How A Psychotherapist Winds Down From The Day & Gets His Mind Into Sleep Mode
In my younger years, my relationship with sleep was a rocky venture. As I got older, I came to understand the importance of a good night's sleep. Now, I consider myself a very good, deep, and heavy sleeper. I find that I get my best sleep when I am at home, in my bed, and know my kids are home and safe.
Conversely, when I'm traveling and sleeping in hotels (these days I'm on the road more than I'm at home), this is when my sleep routine becomes interrupted. Travel and inconsistent sleeping schedules and patterns have become the biggest barrier I face when it comes to getting a good night's sleep. But it's something I'm working on since I know how vital sleep is to my overall mental, physical, and emotional health. I realize that when I sleep steadily, I feel more refreshed, energized, and balanced throughout the day.
- Average hours I sleep a night: On average, I work to get at least eight hours of uninterrupted sleep each night.
- Ideal bedtime: I aim to be in bed with all lights/technology off no later than 11 p.m. each night.
- Ideal wake-up time: I like to be up and moving to start my day by 8 a.m.
- Nightstand essentials: A bottle of water (room temp), whatever book I am reading.
- Favorite place I've ever slept: My bed at home is the best space in the world for me to sleep!
- Sleep bad habit: Falling asleep with the lights and TV on.
- Caffeine consumption: I am a no-caffeine-consumption kinda guy!
- How I track my sleep: I don't utilize any specific sleep-tracking device.
- The last product or habit that changed my sleep for the better: Having the TV off when I fall asleep has been a game-changer for the better.
7:30 p.m.: My wife does a good job of giving me a 15-minute warning to start shutting down my work for the evening. I wrap up what I'm working on for the next day and start getting into bedtime mode.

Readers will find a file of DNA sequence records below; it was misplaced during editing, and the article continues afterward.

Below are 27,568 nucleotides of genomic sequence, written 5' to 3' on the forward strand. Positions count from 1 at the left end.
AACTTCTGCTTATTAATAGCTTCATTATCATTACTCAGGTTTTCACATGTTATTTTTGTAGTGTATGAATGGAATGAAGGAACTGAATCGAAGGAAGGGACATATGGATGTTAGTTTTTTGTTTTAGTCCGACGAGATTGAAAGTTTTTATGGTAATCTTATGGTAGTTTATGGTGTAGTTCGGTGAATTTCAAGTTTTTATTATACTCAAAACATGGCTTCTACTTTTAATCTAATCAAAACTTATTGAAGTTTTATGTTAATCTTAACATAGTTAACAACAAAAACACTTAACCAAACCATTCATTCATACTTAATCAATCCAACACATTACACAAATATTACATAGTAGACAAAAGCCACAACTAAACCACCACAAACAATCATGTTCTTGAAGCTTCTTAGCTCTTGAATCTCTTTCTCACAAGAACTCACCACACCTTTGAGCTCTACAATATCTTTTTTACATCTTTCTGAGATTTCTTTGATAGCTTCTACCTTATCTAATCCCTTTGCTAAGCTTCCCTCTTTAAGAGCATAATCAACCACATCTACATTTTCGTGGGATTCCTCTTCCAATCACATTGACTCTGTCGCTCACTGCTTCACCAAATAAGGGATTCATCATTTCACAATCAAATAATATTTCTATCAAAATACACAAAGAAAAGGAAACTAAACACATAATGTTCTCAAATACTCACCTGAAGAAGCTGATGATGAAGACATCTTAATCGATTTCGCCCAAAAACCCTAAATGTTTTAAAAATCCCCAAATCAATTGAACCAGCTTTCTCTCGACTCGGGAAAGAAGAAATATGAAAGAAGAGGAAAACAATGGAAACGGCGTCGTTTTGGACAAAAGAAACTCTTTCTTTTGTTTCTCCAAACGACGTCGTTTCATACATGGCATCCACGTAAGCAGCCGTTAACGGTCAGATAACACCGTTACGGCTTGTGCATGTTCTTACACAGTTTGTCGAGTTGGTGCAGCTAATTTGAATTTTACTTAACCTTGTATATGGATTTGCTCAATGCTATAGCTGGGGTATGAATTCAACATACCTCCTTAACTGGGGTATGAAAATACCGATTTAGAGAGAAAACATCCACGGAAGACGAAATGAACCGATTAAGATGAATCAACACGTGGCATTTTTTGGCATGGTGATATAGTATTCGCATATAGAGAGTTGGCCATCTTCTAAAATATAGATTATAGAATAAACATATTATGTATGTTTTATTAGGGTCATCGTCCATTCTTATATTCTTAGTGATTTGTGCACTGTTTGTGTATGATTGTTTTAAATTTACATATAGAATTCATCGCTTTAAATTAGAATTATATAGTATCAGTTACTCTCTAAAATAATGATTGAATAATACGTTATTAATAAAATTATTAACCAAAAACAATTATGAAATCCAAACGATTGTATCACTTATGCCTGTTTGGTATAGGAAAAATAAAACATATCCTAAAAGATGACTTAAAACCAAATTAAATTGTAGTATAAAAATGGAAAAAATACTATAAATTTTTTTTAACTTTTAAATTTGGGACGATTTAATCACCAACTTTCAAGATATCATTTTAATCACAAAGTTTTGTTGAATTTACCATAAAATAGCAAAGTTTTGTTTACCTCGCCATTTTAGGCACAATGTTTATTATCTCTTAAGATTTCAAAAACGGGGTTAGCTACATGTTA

8 p.m.: I shut down all work-related activities.
8:30 p.m.: Given my normal bedtime of 11, I try to start wrapping up the day and getting ready for bed at around 8:30 on most nights. Around that time, I talk with my wife about things that have happened that day, as well as check in on what is going on with the kids. Together, we tidy up the basement and turn off the TVs in the house. Once we have shut down the basement level, we go upstairs, and I go to each of my kids' rooms and check in with them. This usually entails a summary of their day and a short discussion of what the next day looks like for them. I spend around 10 to 15 minutes with each of them.
10 p.m.: After that, I retire with my wife into our haven, the bedroom. I brush my teeth and at that point, decide what I will read that night before bedtime.
10:15 p.m.: We may catch a portion of the nightly news, and then the bedroom TV goes off and my bedside lamp goes on.
10:30 p.m.: My reading begins. I like to have something to read that allows my mind to wander off into another world. I read for 20 to 40 minutes and then shut everything down.
11 p.m.: I tell my wife good night if she is still awake and begin my slumber. This routine has served me well and occurs quite smoothly for me at this point in my life.
Dr. Corey Yeager is a Licensed Marriage and Family Therapist who merges his two passions—athletics and therapy—as Psychotherapist for the Detroit Pistons.
He is the author of the upcoming new book, How Am I Doing?: 40 Conversations to Have with Yourself (Harper Celebrate; 10/18/22). His research centers on better understanding the plight of African American relationships, while educating service providers to utilize the family system context while facilitating meaningful change in both their personal and professional lives.